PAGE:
- After the Biden Administration revoked the state’s Medicaid Waiver, many were watching to see if the governor introduced a new plan or wanted to expand Medicaid. Instead, Governor Kemp introduced multiple measures to address Georgia’s shortage of medical professionals.
- Governor Kemp has included the following measures in the budget:
- $1 million to USG to expand nursing programs to 500 students annually over the next five years
- Funding for the Technical College System of Georgia to expand their partnership with Allied Health to serve 700 students annually
- $2.5 million to create 136 residency slots and $1 million to Mercer to help with rural shortages
- In total, the governor hopes to add 1,300 additional practitioners to the state.
- Lastly, the Governor wants to expand Medicaid for new mothers from 6 months to a year.
- Democrats will focus lots of attention this session on expanding Medicaid to the fullest extent possible, which the governor has refused to do.
- The governor briefly touched on $28 million in new funding for a 10 percent provider rate increase for foster parents, relative caregivers, child-caring institutions, and child-placing agencies.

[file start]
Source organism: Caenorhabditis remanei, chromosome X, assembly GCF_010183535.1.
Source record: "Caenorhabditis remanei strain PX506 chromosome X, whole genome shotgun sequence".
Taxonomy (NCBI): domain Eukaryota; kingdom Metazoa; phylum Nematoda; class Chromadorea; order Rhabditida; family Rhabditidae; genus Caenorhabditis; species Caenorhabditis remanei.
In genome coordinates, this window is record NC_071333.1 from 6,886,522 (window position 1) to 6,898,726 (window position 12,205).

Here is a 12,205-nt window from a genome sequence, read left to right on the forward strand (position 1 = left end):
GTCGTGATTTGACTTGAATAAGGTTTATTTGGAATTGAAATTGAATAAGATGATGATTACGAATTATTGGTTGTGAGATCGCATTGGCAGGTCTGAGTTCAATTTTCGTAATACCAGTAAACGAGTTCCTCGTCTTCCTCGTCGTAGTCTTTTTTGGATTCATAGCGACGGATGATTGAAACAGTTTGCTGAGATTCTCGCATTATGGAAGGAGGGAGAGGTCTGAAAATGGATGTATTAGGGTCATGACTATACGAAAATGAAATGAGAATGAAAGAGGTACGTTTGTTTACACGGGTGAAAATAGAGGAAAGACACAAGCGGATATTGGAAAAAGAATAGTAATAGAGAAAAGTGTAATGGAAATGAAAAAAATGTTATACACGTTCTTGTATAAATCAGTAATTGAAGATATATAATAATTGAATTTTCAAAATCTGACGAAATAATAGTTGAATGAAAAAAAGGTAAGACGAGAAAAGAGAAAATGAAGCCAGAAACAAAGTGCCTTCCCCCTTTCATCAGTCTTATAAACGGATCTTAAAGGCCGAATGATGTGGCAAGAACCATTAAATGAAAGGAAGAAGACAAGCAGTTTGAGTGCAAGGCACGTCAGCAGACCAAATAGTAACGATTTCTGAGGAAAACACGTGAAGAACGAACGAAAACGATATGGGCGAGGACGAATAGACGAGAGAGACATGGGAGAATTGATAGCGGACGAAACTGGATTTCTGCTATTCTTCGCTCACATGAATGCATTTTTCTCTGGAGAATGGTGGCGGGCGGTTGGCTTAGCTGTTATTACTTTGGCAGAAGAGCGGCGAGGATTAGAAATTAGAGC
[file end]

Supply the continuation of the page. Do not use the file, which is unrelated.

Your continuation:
Lastly, the governor recommended new legislation and funding to fight crime in Georgia. Over the past year, political office holders from across the state have emphasized the need to address rising crime rates.
Anti-Gang Units and Funding for Law Enforcement
- The governor hopes to build on previously established Anti-Gang Units in the GBI by establishing an Anti-Gang Unit in the Attorney General’s Office and allowing the Attorney General’s Office to partner with the GBI and local law enforcement in the investigation and prosecution of criminals.
- $7 million to upgrade GBI crime lab equipment, improvements to GBI HQ, and 32 new staff in the crime lab and medical examiner’s office.
- $3 million to support a class of 75 new troopers
- Adding law enforcement and criminal justice to high-demand career initiatives for the Technical College System – free tuition for Georgians seeking those degrees.
- $5,000 raise for state law enforcement and other state employees
- The governor said he would support a constitutional carry bill this session to recognize Georgians’ Constitutional Rights.